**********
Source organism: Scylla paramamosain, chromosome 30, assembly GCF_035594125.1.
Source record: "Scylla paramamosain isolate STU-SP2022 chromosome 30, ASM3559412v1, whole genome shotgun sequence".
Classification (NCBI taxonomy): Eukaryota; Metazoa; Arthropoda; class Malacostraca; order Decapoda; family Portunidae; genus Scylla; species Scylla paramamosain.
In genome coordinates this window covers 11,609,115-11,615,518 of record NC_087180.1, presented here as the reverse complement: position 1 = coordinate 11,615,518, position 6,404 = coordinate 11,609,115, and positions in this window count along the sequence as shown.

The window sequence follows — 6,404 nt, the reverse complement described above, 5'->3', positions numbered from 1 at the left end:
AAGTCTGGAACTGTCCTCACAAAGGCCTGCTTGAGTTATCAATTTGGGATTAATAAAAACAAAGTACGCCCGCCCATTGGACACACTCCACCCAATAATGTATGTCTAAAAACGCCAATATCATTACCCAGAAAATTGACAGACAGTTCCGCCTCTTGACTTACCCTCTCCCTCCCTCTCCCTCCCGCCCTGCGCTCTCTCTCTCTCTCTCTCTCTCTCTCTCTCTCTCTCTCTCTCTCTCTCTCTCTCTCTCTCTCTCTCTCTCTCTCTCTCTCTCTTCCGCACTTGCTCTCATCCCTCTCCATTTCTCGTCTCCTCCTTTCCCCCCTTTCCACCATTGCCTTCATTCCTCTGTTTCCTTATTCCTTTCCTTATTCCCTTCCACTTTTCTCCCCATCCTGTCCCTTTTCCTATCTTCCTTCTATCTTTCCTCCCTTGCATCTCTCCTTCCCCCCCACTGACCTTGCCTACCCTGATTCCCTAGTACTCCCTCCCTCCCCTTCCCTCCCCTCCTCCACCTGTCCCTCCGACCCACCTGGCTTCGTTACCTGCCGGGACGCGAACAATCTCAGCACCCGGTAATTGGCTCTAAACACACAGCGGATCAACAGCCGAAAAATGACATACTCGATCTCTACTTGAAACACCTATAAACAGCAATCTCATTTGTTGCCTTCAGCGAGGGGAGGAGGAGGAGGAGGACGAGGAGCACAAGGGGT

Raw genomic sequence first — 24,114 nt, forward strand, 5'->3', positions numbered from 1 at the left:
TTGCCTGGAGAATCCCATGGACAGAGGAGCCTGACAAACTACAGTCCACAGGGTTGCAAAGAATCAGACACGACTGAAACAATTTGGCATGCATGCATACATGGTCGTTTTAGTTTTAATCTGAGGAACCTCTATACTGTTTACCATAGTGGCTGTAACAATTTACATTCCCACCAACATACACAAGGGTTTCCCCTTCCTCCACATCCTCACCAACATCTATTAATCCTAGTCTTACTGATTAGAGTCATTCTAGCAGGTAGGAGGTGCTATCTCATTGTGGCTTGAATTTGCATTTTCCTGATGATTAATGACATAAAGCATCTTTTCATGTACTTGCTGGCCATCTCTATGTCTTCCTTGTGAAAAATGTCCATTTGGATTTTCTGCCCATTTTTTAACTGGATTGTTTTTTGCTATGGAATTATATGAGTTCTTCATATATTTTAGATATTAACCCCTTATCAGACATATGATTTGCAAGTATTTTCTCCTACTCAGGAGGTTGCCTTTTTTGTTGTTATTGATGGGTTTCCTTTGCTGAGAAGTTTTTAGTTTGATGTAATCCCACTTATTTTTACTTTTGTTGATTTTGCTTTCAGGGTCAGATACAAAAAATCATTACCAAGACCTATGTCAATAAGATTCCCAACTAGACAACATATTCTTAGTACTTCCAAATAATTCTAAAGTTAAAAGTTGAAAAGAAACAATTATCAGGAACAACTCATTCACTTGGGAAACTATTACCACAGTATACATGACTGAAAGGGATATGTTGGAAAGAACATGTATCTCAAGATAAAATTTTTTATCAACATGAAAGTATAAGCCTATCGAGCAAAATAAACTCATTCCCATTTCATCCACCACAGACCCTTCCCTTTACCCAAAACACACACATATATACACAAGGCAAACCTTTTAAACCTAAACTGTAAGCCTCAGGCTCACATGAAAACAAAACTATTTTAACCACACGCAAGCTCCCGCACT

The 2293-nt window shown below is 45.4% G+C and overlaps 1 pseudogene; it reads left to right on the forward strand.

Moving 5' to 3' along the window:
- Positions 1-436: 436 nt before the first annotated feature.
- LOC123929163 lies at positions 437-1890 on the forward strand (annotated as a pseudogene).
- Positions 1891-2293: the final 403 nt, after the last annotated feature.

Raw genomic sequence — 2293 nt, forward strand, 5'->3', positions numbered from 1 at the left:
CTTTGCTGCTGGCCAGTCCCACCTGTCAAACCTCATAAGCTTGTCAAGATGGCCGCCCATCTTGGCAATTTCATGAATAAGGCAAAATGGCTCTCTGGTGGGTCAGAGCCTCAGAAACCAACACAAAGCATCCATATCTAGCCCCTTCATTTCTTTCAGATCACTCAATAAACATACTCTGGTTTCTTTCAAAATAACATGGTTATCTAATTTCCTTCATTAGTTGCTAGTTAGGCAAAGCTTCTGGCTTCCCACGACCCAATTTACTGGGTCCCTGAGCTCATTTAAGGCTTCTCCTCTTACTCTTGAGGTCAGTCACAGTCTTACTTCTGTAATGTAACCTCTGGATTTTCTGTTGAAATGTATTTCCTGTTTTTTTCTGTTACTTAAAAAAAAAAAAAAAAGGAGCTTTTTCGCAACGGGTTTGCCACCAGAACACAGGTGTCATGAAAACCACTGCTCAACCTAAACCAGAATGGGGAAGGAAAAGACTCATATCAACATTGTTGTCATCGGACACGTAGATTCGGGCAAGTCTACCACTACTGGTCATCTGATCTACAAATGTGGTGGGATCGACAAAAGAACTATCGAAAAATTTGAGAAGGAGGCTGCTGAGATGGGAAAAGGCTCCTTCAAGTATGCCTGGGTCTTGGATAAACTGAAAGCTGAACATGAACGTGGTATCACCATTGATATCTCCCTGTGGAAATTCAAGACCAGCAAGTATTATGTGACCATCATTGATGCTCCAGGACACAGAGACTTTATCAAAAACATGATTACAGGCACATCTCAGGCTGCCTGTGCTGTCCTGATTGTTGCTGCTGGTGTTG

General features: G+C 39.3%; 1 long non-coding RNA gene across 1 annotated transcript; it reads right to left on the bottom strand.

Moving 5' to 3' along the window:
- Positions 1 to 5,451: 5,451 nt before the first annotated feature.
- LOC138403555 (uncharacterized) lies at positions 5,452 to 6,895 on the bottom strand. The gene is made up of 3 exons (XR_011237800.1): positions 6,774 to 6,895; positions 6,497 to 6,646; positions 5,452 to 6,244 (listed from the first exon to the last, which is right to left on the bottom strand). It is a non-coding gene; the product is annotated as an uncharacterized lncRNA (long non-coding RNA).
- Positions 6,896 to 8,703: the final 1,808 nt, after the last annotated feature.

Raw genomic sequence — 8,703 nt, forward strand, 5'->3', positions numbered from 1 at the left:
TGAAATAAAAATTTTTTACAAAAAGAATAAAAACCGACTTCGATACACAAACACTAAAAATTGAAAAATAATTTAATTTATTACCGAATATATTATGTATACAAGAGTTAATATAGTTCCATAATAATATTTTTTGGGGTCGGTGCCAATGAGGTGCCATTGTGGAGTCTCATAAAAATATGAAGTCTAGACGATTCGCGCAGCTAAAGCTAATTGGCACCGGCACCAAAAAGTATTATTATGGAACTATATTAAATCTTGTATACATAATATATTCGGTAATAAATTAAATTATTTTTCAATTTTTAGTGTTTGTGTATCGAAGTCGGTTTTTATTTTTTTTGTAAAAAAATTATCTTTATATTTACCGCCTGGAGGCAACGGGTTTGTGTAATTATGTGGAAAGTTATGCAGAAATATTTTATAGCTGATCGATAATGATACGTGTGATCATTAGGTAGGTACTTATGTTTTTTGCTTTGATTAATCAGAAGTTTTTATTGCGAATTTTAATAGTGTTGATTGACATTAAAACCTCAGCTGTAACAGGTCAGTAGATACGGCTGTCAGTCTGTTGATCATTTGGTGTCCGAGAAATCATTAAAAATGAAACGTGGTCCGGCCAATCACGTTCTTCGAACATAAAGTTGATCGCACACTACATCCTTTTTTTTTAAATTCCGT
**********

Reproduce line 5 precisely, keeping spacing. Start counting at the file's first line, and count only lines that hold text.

The window sequence follows — 6,404 nt, the reverse complement described above, 5'->3', positions numbered from 1 at the left end: